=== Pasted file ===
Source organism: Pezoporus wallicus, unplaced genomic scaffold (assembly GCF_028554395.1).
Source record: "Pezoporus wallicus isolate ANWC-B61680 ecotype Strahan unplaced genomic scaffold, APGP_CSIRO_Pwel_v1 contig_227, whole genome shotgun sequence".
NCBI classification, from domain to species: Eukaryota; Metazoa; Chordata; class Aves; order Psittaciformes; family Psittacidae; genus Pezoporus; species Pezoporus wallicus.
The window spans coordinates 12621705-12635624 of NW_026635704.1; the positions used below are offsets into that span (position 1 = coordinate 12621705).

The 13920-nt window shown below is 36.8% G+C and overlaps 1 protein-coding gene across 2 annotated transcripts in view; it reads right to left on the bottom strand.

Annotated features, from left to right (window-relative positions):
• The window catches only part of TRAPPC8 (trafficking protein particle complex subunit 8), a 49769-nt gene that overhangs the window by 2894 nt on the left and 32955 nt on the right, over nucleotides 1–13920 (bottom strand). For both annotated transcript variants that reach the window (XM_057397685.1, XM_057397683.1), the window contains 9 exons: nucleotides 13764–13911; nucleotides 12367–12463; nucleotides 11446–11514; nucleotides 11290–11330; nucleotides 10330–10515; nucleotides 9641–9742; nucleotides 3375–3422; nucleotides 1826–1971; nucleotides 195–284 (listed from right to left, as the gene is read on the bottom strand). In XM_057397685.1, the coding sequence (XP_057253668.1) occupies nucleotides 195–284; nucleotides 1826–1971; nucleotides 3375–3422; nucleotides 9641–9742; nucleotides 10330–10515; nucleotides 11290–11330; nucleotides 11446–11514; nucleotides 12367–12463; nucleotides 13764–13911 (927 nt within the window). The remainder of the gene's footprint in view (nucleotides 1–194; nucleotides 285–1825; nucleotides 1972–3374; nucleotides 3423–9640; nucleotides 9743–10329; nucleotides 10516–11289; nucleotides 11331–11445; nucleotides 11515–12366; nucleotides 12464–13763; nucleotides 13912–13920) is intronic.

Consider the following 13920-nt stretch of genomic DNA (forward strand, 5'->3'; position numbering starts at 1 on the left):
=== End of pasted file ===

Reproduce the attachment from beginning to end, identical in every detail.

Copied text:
Source organism: Pezoporus wallicus, unplaced genomic scaffold (assembly GCF_028554395.1).
Source record: "Pezoporus wallicus isolate ANWC-B61680 ecotype Strahan unplaced genomic scaffold, APGP_CSIRO_Pwel_v1 contig_227, whole genome shotgun sequence".
NCBI classification, from domain to species: Eukaryota; Metazoa; Chordata; class Aves; order Psittaciformes; family Psittacidae; genus Pezoporus; species Pezoporus wallicus.
The window spans coordinates 12621705-12635624 of NW_026635704.1; the positions used below are offsets into that span (position 1 = coordinate 12621705).

The 13920-nt window shown below is 36.8% G+C and overlaps 1 protein-coding gene across 2 annotated transcripts in view; it reads right to left on the bottom strand.

Annotated features, from left to right (window-relative positions):
• The window catches only part of TRAPPC8 (trafficking protein particle complex subunit 8), a 49769-nt gene that overhangs the window by 2894 nt on the left and 32955 nt on the right, over nucleotides 1–13920 (bottom strand). For both annotated transcript variants that reach the window (XM_057397685.1, XM_057397683.1), the window contains 9 exons: nucleotides 13764–13911; nucleotides 12367–12463; nucleotides 11446–11514; nucleotides 11290–11330; nucleotides 10330–10515; nucleotides 9641–9742; nucleotides 3375–3422; nucleotides 1826–1971; nucleotides 195–284 (listed from right to left, as the gene is read on the bottom strand). In XM_057397685.1, the coding sequence (XP_057253668.1) occupies nucleotides 195–284; nucleotides 1826–1971; nucleotides 3375–3422; nucleotides 9641–9742; nucleotides 10330–10515; nucleotides 11290–11330; nucleotides 11446–11514; nucleotides 12367–12463; nucleotides 13764–13911 (927 nt within the window). The remainder of the gene's footprint in view (nucleotides 1–194; nucleotides 285–1825; nucleotides 1972–3374; nucleotides 3423–9640; nucleotides 9743–10329; nucleotides 10516–11289; nucleotides 11331–11445; nucleotides 11515–12366; nucleotides 12464–13763; nucleotides 13912–13920) is intronic.

Consider the following 13920-nt stretch of genomic DNA (forward strand, 5'->3'; position numbering starts at 1 on the left):